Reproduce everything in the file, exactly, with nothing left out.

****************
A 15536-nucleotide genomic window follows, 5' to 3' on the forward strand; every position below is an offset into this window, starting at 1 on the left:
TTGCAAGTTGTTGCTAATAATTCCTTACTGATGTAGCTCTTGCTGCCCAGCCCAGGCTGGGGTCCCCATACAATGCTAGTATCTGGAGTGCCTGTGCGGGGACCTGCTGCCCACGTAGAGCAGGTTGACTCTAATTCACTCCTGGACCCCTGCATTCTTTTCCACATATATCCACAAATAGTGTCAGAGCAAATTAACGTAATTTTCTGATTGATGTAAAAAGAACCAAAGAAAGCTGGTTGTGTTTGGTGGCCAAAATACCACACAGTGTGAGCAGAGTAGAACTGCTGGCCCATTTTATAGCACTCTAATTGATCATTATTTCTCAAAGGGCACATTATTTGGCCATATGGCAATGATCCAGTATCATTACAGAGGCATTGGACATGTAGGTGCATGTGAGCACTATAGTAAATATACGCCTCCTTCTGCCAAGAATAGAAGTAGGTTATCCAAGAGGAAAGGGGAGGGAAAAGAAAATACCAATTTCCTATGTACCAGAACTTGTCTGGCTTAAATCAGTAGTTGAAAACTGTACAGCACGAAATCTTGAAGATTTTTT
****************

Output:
A 15536-nucleotide genomic window follows, 5' to 3' on the forward strand; every position below is an offset into this window, starting at 1 on the left:
TTGCAAGTTGTTGCTAATAATTCCTTACTGATGTAGCTCTTGCTGCCCAGCCCAGGCTGGGGTCCCCATACAATGCTAGTATCTGGAGTGCCTGTGCGGGGACCTGCTGCCCACGTAGAGCAGGTTGACTCTAATTCACTCCTGGACCCCTGCATTCTTTTCCACATATATCCACAAATAGTGTCAGAGCAAATTAACGTAATTTTCTGATTGATGTAAAAAGAACCAAAGAAAGCTGGTTGTGTTTGGTGGCCAAAATACCACACAGTGTGAGCAGAGTAGAACTGCTGGCCCATTTTATAGCACTCTAATTGATCATTATTTCTCAAAGGGCACATTATTTGGCCATATGGCAATGATCCAGTATCATTACAGAGGCATTGGACATGTAGGTGCATGTGAGCACTATAGTAAATATACGCCTCCTTCTGCCAAGAATAGAAGTAGGTTATCCAAGAGGAAAGGGGAGGGAAAAGAAAATACCAATTTCCTATGTACCAGAACTTGTCTGGCTTAAATCAGTAGTTGAAAACTGTACAGCACGAAATCTTGAAGATTTTTT